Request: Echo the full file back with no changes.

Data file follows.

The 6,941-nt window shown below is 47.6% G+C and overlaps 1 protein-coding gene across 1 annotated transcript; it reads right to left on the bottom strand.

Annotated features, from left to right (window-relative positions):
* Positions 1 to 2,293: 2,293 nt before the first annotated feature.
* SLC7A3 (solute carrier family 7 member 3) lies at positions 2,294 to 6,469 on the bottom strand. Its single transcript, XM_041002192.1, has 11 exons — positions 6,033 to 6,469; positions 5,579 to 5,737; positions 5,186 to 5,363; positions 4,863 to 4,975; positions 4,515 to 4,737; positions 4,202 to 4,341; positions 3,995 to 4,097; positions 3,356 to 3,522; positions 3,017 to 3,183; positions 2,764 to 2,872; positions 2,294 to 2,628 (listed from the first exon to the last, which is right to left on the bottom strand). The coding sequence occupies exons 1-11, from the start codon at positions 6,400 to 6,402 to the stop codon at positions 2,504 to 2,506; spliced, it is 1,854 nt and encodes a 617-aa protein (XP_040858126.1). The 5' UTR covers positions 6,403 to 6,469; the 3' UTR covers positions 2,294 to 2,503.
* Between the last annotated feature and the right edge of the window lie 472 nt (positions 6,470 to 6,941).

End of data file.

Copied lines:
The 6,941-nt window shown below is 47.6% G+C and overlaps 1 protein-coding gene across 1 annotated transcript; it reads right to left on the bottom strand.

Annotated features, from left to right (window-relative positions):
* Positions 1 to 2,293: 2,293 nt before the first annotated feature.
* SLC7A3 (solute carrier family 7 member 3) lies at positions 2,294 to 6,469 on the bottom strand. Its single transcript, XM_041002192.1, has 11 exons — positions 6,033 to 6,469; positions 5,579 to 5,737; positions 5,186 to 5,363; positions 4,863 to 4,975; positions 4,515 to 4,737; positions 4,202 to 4,341; positions 3,995 to 4,097; positions 3,356 to 3,522; positions 3,017 to 3,183; positions 2,764 to 2,872; positions 2,294 to 2,628 (listed from the first exon to the last, which is right to left on the bottom strand). The coding sequence occupies exons 1-11, from the start codon at positions 6,400 to 6,402 to the stop codon at positions 2,504 to 2,506; spliced, it is 1,854 nt and encodes a 617-aa protein (XP_040858126.1). The 5' UTR covers positions 6,403 to 6,469; the 3' UTR covers positions 2,294 to 2,503.
* Between the last annotated feature and the right edge of the window lie 472 nt (positions 6,470 to 6,941).